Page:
Finding No. 15 is a mixed finding of fact and conclusion of law. To the extent that it is a factual finding, we hold that it is supported by the evidence. Plaintiffs testimony directly supports the factual description of the circumstances, as found by the Commission.
 Having determined that the findings of fact are supported by the evidence, we turn to the Commission’s conclusions of law, which we review de novo, and which we also affirm. See Snead v. Carolina PreCast Concrete, Inc., 129 N.C. App. 331, 335, 499 S.E.2d 470, 472, cert. denied, 348 N.C. 501, 510 S.E.2d 656 (1998). Defendants argue that Plaintiff’s injury did not “aris[e] out of’ the employment as that phrase has been defined by the courts, since it was not the result of an activity incidental to her job. See Roberts v. Burlington Industries, 321 N.C. 350, 364 S.E.2d 417 (1988); Culpepper v. Fairfield Sapphire Valley, 93 N.C. App. 242, 377 S.E.2d 777, aff'd per curiam, 325 N.C. 702, 386 S.E.2d 174 (1989). In both of these cases, the plaintiffs were injured assisting motorists on the roadside, while on the way home from a business trip or work. Defendant maintains that the facts here are sufficiently analogous that these cases are controlling. We disagree. In both cases, the plaintiffs had left work and were driving home, when they stopped on their own volition to render assistance. Although the plaintiffs’ actions were admirable, any benefit to the employer was too remote for our courts to hold that the incidents arose out of the employment.
We agree with Plaintiff that the circumstances here are more similar to the facts in Rewis v. Insurance Co., 226 N.C. 325, 38 S.E.2d 97 (1946), and Shaw v. Smith & Jennings, Inc., 130 N.C. App. 442, 503 S.E.2d 113, disc. rev. denied, 349 N.C. 363, 525 S.E.2d 175 (1998). In Rewis, the plaintiff’s deceased husband (the employee) was killed while, during a personal visit to the washroom, he became faint and *747fell through an open window. The Supreme Court clearly indicated that personal breaks are included within the scope of the employment. “An employee, while about his employer’s business, may do those things which are necessary to his own health and comfort, even though personal to himself, and such acts are regarded as incidental to the employment.” Rewis, 226 N.C. at 328, 38 S.E.2d at 99.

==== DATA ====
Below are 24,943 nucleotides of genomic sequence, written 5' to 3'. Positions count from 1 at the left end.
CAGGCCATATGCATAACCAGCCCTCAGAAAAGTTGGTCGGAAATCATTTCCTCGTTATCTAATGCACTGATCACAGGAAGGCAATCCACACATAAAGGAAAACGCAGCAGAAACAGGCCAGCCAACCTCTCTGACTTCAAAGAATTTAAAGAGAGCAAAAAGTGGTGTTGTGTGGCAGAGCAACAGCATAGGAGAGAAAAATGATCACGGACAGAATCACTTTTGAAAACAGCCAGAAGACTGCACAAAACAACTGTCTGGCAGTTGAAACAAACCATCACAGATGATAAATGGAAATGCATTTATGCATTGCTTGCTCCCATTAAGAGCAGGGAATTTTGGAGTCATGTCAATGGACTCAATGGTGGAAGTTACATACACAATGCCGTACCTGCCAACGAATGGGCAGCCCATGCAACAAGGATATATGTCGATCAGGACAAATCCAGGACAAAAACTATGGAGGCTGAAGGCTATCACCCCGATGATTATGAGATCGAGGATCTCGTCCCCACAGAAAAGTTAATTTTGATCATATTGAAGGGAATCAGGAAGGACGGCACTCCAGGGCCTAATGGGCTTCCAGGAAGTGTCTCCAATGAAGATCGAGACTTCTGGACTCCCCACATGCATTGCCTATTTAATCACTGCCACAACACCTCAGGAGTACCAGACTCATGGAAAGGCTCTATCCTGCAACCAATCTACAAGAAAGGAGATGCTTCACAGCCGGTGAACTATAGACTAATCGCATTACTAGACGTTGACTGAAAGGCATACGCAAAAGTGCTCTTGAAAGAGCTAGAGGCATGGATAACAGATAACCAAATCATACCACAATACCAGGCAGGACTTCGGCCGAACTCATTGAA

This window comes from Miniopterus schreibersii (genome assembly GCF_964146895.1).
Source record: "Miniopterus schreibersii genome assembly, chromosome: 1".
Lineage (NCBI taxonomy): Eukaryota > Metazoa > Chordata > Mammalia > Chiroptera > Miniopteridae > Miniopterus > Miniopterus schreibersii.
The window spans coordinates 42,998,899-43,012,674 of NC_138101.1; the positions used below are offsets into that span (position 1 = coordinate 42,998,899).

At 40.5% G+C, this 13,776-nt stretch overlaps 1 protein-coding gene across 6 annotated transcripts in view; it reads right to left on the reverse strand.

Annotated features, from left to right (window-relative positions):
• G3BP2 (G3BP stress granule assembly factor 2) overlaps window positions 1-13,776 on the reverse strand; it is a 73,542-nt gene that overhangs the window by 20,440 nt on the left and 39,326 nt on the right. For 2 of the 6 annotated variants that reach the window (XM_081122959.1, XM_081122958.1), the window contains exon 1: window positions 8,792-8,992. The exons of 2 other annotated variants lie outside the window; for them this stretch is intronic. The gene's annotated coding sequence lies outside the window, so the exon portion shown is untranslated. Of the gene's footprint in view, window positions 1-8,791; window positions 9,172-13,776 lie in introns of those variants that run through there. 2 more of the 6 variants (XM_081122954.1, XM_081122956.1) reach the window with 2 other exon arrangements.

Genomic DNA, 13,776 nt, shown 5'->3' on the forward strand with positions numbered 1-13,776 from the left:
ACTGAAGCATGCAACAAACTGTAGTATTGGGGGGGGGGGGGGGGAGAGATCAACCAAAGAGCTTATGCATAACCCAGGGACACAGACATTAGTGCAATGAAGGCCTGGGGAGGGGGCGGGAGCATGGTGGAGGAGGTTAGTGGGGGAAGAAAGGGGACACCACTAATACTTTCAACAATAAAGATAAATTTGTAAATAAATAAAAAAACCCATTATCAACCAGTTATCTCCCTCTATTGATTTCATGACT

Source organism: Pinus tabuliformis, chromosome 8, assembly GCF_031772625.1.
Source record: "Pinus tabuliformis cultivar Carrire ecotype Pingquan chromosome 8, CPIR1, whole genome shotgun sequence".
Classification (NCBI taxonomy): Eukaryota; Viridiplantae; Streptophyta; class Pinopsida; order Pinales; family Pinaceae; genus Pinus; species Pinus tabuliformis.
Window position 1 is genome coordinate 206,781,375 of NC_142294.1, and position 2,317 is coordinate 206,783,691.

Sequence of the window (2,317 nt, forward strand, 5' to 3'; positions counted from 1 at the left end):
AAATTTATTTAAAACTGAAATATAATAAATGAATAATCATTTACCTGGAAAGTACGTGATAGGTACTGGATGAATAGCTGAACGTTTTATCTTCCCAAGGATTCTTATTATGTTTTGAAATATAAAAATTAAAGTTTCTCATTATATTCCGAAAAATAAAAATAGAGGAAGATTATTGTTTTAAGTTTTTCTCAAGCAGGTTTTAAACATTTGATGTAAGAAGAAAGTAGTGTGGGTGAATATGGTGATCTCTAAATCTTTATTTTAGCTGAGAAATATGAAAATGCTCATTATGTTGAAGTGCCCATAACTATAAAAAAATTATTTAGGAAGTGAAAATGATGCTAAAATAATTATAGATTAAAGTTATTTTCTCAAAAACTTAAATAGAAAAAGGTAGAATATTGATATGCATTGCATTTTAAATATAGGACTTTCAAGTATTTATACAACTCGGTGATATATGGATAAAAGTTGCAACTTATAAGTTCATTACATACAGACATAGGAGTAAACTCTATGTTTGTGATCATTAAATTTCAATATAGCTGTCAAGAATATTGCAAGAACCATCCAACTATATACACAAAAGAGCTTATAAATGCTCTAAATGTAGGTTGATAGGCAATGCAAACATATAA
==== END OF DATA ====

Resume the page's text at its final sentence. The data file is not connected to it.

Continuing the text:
More recently, this Court issued its decision in the Shaw case, which we do not find distinguishable in any significant respect. There, the employee was killed in a motor vehicle crash that occurred while he was going to get coffee during a scheduled ten-minute “on the clock” break. This Court upheld the Commission’s determination that the incident arose out of the employment. We summarized earlier decisions in which injuries sustained during personal breaks were held covered by workers’ compensation: